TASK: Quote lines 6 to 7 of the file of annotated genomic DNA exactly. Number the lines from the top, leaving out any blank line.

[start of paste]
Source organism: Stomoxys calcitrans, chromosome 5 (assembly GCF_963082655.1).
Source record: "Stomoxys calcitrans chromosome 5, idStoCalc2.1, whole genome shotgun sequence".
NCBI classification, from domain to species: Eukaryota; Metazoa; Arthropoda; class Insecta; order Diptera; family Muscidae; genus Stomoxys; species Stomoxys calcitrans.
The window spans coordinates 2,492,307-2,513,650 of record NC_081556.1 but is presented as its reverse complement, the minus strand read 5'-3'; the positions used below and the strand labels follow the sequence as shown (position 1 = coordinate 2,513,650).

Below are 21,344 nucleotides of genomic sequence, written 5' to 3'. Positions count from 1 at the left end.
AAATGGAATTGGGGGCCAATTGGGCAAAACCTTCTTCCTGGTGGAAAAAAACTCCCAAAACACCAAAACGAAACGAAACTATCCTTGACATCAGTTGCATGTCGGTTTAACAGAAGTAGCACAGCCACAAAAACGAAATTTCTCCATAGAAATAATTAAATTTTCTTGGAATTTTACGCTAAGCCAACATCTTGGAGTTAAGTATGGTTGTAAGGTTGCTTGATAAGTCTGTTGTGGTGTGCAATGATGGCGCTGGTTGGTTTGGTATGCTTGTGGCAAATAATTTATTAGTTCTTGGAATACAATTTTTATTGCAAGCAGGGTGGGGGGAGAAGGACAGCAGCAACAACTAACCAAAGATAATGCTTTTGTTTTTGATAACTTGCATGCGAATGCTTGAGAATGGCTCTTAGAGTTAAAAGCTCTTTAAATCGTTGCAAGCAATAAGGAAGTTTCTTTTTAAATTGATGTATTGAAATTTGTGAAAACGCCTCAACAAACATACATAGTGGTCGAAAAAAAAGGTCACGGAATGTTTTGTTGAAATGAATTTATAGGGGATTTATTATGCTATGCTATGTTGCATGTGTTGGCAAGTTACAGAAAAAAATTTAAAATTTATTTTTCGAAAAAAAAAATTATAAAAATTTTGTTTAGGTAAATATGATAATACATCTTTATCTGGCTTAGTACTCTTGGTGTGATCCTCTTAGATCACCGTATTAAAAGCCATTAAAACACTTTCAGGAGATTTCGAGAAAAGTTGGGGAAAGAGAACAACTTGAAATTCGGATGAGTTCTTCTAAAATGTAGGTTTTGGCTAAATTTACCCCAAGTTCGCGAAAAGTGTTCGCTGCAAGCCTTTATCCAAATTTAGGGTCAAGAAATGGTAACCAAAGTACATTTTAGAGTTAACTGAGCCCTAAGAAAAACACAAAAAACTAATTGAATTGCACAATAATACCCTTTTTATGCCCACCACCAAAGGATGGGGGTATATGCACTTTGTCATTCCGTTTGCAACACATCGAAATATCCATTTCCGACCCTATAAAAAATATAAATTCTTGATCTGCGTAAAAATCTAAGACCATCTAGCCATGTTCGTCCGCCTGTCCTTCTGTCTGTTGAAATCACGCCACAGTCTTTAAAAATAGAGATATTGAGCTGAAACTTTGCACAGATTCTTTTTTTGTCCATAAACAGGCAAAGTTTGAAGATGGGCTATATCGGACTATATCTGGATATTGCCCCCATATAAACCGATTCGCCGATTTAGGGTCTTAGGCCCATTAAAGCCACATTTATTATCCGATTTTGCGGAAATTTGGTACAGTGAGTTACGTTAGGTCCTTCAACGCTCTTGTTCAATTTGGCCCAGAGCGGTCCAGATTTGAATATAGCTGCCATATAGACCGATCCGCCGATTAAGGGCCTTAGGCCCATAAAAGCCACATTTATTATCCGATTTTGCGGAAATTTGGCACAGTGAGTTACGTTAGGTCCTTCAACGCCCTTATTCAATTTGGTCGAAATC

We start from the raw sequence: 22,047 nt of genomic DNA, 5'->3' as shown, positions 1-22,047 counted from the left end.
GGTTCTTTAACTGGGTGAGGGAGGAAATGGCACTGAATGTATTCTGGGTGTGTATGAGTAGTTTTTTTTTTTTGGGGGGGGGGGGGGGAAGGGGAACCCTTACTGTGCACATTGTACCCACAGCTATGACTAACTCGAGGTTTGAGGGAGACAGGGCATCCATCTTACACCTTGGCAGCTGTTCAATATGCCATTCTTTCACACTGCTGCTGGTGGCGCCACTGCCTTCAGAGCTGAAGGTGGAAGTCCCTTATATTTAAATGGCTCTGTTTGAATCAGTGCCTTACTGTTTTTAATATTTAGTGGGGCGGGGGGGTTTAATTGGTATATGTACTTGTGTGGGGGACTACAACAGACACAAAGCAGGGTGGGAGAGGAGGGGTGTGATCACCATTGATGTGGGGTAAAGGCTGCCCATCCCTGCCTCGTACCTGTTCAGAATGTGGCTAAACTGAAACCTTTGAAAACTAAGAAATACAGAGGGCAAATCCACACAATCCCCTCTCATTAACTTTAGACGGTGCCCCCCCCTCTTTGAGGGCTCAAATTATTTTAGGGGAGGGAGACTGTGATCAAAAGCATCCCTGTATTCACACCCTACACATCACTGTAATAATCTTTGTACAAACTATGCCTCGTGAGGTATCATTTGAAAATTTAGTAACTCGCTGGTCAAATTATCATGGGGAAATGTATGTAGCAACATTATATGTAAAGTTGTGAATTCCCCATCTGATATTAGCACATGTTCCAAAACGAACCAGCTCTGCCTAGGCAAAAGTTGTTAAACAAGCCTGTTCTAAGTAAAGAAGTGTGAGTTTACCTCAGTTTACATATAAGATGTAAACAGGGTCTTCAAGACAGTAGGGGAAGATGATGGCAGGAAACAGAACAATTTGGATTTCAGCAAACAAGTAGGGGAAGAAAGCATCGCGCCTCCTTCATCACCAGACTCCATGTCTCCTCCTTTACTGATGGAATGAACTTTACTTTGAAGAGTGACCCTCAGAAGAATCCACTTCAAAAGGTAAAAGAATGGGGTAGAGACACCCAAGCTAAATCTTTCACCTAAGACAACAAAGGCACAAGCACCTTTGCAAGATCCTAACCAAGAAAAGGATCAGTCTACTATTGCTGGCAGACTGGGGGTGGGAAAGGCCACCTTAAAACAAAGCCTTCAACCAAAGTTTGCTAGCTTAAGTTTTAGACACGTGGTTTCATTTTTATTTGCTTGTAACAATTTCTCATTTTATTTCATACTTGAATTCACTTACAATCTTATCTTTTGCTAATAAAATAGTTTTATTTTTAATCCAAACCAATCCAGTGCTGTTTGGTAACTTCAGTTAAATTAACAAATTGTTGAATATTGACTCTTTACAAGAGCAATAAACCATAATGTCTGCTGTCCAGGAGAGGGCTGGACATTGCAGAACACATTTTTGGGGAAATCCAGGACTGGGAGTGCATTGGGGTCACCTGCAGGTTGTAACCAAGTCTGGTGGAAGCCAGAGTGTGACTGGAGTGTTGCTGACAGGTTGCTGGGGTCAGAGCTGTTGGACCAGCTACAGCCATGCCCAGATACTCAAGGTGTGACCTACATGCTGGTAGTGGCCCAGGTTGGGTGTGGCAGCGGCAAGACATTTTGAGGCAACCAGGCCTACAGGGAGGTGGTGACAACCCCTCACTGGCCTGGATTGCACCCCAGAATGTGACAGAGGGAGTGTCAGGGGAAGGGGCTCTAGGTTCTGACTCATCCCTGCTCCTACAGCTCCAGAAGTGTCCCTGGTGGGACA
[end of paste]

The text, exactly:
AAATGGAATTGGGGGCCAATTGGGCAAAACCTTCTTCCTGGTGGAAAAAAACTCCCAAAACACCAAAACGAAACGAAACTATCCTTGACATCAGTTGCATGTCGGTTTAACAGAAGTAGCACAGCCACAAAAACGAAATTTCTCCATAGAAATAATTAAATTTTCTTGGAATTTTACGCTAAGCCAACATCTTGGAGTTAAGTATGGTTGTAAGGTTGCTTGATAAGTCTGTTGTGGTGTGCAATGATGGCGCTGGTTGGTTTGGTATGCTTGTGGCAAATAATTTATTAGTTCTTGGAATACAATTTTTATTGCAAGCAGGGTGGGGGGAGAAGGACAGCAGCAACAACTAACCAAAGATAATGCTTTTGTTTTTGATAACTTGCATGCGAATGCTTGAGAATGGCTCTTAGAGTTAAAAGCTCTTTAAATCGTTGCAAGCAATAAGGAAGTTTCTTTTTAAATTGATGTATTGAAATTTGTGAAAACGCCTCAACAAACATACATAGTGGTCGAAAAAAAAGGTCACGGAATGTTTTGTTGAAATGAATTTATAGGGGATTTATTATGCTATGCTATGTTGCATGTGTTGGCAAGTTACAGAAAAAAATTTAAAATTTATTTTTCGAAAAAAAAAATTATAAAAATTTTGTTTAGGTAAATATGATAATACATCTTTATCTGGCTTAGTACTCTTGGTGTGATCCTCTTAGATCACCGTATTAAAAGCCATTAAAACACTTTCAGGAGATTTCGAGAAAAGTTGGGGAAAGAGAACAACTTGAAATTCGGATGAGTTCTTCTAAAATGTAGGTTTTGGCTAAATTTACCCCAAGTTCGCGAAAAGTGTTCGCTGCAAGCCTTTATCCAAATTTAGGGTCAAGAAATGGTAACCAAAGTACATTTTAGAGTTAACTGAGCCCTAAGAAAAACACAAAAAACTAATTGAATTGCACAATAATACCCTTTTTATGCCCACCACCAAAGGATGGGGGTATATGCACTTTGTCATTCCGTTTGCAACACATCGAAATATCCATTTCCGACCCTATAAAAAATATAAATTCTTGATCTGCGTAAAAATCTAAGACCATCTAGCCATGTTCGTCCGCCTGTCCTTCTGTCTGTTGAAATCACGCCACAGTCTTTAAAAATAGAGATATTGAGCTGAAACTTTGCACAGATTCTTTTTTTGTCCATAAACAGGCAAAGTTTGAAGATGGGCTATATCGGACTATATCTGGATATTGCCCCCATATAAACCGATTCGCCGATTTAGGGTCTTAGGCCCATTAAAGCCACATTTATTATCCGATTTTGCGGAAATTTGGTACAGTGAGTTACGTTAGGTCCTTCAACGCTCTTGTTCAATTTGGCCCAGAGCGGTCCAGATTTGAATATAGCTGCCATATAGACCGATCCGCCGATTAAGGGCCTTAGGCCCATAAAAGCCACATTTATTATCCGATTTTGCGGAAATTTGGCACAGTGAGTTACGTTAGGTCCTTCAACGCCCTTATTCAATTTGGTCGAAATC

We start from the raw sequence: 22,047 nt of genomic DNA, 5'->3' as shown, positions 1-22,047 counted from the left end.